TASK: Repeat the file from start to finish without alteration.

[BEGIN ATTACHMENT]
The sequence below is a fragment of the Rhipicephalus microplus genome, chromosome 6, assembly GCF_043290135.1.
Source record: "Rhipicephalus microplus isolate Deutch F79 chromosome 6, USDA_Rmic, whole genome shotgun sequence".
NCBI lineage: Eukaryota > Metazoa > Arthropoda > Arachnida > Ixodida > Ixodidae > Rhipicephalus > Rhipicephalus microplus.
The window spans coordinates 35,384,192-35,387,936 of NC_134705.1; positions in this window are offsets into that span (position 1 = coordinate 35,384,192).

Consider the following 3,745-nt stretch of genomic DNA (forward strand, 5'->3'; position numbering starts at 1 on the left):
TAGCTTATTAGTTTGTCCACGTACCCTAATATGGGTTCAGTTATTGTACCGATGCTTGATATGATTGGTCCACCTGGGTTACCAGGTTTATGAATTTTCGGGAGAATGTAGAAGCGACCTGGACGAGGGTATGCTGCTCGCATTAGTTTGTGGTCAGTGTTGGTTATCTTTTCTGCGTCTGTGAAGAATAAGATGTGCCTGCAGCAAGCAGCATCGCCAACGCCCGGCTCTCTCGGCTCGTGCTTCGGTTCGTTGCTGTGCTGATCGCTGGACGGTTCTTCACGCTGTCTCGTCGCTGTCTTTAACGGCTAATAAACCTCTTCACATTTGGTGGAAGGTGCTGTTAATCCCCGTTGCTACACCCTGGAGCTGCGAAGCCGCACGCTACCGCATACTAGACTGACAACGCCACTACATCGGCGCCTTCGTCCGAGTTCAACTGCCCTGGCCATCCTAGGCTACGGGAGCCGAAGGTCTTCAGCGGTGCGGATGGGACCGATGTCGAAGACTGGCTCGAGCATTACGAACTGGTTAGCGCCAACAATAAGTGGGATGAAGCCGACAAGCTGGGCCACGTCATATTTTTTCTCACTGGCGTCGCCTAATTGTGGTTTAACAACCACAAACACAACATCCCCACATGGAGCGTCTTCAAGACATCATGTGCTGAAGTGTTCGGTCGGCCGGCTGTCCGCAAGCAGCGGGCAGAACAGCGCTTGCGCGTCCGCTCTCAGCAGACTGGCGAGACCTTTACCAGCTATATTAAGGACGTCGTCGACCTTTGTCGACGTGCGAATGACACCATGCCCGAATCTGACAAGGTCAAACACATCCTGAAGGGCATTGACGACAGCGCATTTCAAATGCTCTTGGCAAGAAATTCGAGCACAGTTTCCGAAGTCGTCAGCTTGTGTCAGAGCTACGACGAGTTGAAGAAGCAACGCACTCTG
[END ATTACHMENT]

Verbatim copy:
The sequence below is a fragment of the Rhipicephalus microplus genome, chromosome 6, assembly GCF_043290135.1.
Source record: "Rhipicephalus microplus isolate Deutch F79 chromosome 6, USDA_Rmic, whole genome shotgun sequence".
NCBI lineage: Eukaryota > Metazoa > Arthropoda > Arachnida > Ixodida > Ixodidae > Rhipicephalus > Rhipicephalus microplus.
The window spans coordinates 35,384,192-35,387,936 of NC_134705.1; positions in this window are offsets into that span (position 1 = coordinate 35,384,192).

Consider the following 3,745-nt stretch of genomic DNA (forward strand, 5'->3'; position numbering starts at 1 on the left):
TAGCTTATTAGTTTGTCCACGTACCCTAATATGGGTTCAGTTATTGTACCGATGCTTGATATGATTGGTCCACCTGGGTTACCAGGTTTATGAATTTTCGGGAGAATGTAGAAGCGACCTGGACGAGGGTATGCTGCTCGCATTAGTTTGTGGTCAGTGTTGGTTATCTTTTCTGCGTCTGTGAAGAATAAGATGTGCCTGCAGCAAGCAGCATCGCCAACGCCCGGCTCTCTCGGCTCGTGCTTCGGTTCGTTGCTGTGCTGATCGCTGGACGGTTCTTCACGCTGTCTCGTCGCTGTCTTTAACGGCTAATAAACCTCTTCACATTTGGTGGAAGGTGCTGTTAATCCCCGTTGCTACACCCTGGAGCTGCGAAGCCGCACGCTACCGCATACTAGACTGACAACGCCACTACATCGGCGCCTTCGTCCGAGTTCAACTGCCCTGGCCATCCTAGGCTACGGGAGCCGAAGGTCTTCAGCGGTGCGGATGGGACCGATGTCGAAGACTGGCTCGAGCATTACGAACTGGTTAGCGCCAACAATAAGTGGGATGAAGCCGACAAGCTGGGCCACGTCATATTTTTTCTCACTGGCGTCGCCTAATTGTGGTTTAACAACCACAAACACAACATCCCCACATGGAGCGTCTTCAAGACATCATGTGCTGAAGTGTTCGGTCGGCCGGCTGTCCGCAAGCAGCGGGCAGAACAGCGCTTGCGCGTCCGCTCTCAGCAGACTGGCGAGACCTTTACCAGCTATATTAAGGACGTCGTCGACCTTTGTCGACGTGCGAATGACACCATGCCCGAATCTGACAAGGTCAAACACATCCTGAAGGGCATTGACGACAGCGCATTTCAAATGCTCTTGGCAAGAAATTCGAGCACAGTTTCCGAAGTCGTCAGCTTGTGTCAGAGCTACGACGAGTTGAAGAAGCAACGCACTCTG